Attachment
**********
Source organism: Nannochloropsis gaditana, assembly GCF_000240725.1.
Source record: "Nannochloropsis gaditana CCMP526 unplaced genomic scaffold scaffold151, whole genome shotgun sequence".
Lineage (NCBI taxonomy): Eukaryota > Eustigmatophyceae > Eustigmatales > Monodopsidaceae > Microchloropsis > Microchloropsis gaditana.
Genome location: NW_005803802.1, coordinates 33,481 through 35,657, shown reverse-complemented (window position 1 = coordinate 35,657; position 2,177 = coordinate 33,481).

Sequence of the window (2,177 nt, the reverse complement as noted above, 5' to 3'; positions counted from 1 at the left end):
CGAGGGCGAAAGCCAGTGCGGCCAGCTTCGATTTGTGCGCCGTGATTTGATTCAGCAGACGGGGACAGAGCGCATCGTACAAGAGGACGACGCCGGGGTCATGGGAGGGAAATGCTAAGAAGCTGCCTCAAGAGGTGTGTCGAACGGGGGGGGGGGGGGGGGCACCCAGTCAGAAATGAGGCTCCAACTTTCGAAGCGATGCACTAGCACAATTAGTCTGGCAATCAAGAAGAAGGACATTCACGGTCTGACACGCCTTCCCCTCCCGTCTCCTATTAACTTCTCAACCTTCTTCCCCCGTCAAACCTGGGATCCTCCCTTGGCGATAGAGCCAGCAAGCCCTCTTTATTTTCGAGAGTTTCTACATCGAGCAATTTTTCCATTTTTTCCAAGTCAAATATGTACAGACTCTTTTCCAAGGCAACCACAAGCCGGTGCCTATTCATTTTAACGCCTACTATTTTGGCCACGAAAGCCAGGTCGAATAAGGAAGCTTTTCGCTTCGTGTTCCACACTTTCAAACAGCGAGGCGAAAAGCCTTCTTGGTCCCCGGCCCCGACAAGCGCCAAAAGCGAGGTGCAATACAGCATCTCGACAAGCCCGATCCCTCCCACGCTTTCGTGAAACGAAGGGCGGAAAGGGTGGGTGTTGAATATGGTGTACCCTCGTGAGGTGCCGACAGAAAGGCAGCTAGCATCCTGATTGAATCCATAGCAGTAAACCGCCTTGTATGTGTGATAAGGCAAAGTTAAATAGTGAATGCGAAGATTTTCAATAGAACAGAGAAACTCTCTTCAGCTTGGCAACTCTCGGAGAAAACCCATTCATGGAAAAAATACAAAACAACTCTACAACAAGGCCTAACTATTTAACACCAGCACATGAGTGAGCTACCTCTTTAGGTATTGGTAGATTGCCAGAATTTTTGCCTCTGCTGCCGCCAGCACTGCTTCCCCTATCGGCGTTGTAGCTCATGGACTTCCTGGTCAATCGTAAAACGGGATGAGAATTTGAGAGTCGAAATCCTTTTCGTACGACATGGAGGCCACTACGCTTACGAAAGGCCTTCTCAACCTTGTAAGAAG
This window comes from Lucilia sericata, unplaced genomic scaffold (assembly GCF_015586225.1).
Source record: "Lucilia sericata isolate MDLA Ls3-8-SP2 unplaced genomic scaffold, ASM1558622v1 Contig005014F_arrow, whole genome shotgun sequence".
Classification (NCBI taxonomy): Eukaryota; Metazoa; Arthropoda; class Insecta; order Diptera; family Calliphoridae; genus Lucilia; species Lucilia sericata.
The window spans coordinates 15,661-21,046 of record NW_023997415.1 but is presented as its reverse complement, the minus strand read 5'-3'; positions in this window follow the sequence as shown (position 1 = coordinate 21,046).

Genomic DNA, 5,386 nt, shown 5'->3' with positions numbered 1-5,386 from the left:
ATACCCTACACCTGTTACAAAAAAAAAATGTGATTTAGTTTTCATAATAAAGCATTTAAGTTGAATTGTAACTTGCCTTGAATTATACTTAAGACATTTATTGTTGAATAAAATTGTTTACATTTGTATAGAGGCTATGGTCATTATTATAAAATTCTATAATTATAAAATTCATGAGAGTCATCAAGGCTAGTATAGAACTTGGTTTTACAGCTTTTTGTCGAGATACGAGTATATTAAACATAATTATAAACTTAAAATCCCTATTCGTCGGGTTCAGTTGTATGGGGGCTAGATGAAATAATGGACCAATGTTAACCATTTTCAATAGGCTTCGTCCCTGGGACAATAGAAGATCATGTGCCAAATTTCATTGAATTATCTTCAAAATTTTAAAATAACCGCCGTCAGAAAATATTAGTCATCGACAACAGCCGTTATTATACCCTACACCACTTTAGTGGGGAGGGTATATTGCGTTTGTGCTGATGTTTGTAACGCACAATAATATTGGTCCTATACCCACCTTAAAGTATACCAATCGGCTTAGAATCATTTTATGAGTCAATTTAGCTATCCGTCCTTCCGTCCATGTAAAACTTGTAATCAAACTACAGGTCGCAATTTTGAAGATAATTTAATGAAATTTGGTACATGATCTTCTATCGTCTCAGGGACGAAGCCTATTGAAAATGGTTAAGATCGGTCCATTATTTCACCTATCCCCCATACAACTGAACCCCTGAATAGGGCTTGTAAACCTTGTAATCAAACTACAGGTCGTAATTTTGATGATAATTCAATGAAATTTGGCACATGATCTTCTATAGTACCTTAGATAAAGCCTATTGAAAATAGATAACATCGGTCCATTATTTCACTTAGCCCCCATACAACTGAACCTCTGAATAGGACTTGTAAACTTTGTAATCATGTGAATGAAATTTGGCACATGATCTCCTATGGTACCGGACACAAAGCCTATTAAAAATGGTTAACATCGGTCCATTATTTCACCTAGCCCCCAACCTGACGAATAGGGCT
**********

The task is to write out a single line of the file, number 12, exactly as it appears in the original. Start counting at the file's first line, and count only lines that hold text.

ATACCCTACACCTGTTACAAAAAAAAAATGTGATTTAGTTTTCATAATAAAGCATTTAAGTTGAATTGTAACTTGCCTTGAATTATACTTAAGACATTTATTGTTGAATAAAATTGTTTACATTTGTATAGAGGCTATGGTCATTATTATAAAATTCTATAATTATAAAATTCATGAGAGTCATCAAGGCTAGTATAGAACTTGGTTTTACAGCTTTTTGTCGAGATACGAGTATATTAAACATAATTATAAACTTAAAATCCCTATTCGTCGGGTTCAGTTGTATGGGGGCTAGATGAAATAATGGACCAATGTTAACCATTTTCAATAGGCTTCGTCCCTGGGACAATAGAAGATCATGTGCCAAATTTCATTGAATTATCTTCAAAATTTTAAAATAACCGCCGTCAGAAAATATTAGTCATCGACAACAGCCGTTATTATACCCTACACCACTTTAGTGGGGAGGGTATATTGCGTTTGTGCTGATGTTTGTAACGCACAATAATATTGGTCCTATACCCACCTTAAAGTATACCAATCGGCTTAGAATCATTTTATGAGTCAATTTAGCTATCCGTCCTTCCGTCCATGTAAAACTTGTAATCAAACTACAGGTCGCAATTTTGAAGATAATTTAATGAAATTTGGTACATGATCTTCTATCGTCTCAGGGACGAAGCCTATTGAAAATGGTTAAGATCGGTCCATTATTTCACCTATCCCCCATACAACTGAACCCCTGAATAGGGCTTGTAAACCTTGTAATCAAACTACAGGTCGTAATTTTGATGATAATTCAATGAAATTTGGCACATGATCTTCTATAGTACCTTAGATAAAGCCTATTGAAAATAGATAACATCGGTCCATTATTTCACTTAGCCCCCATACAACTGAACCTCTGAATAGGACTTGTAAACTTTGTAATCATGTGAATGAAATTTGGCACATGATCTCCTATGGTACCGGACACAAAGCCTATTAAAAATGGTTAACATCGGTCCATTATTTCACCTAGCCCCCAACCTGACGAATAGGGCT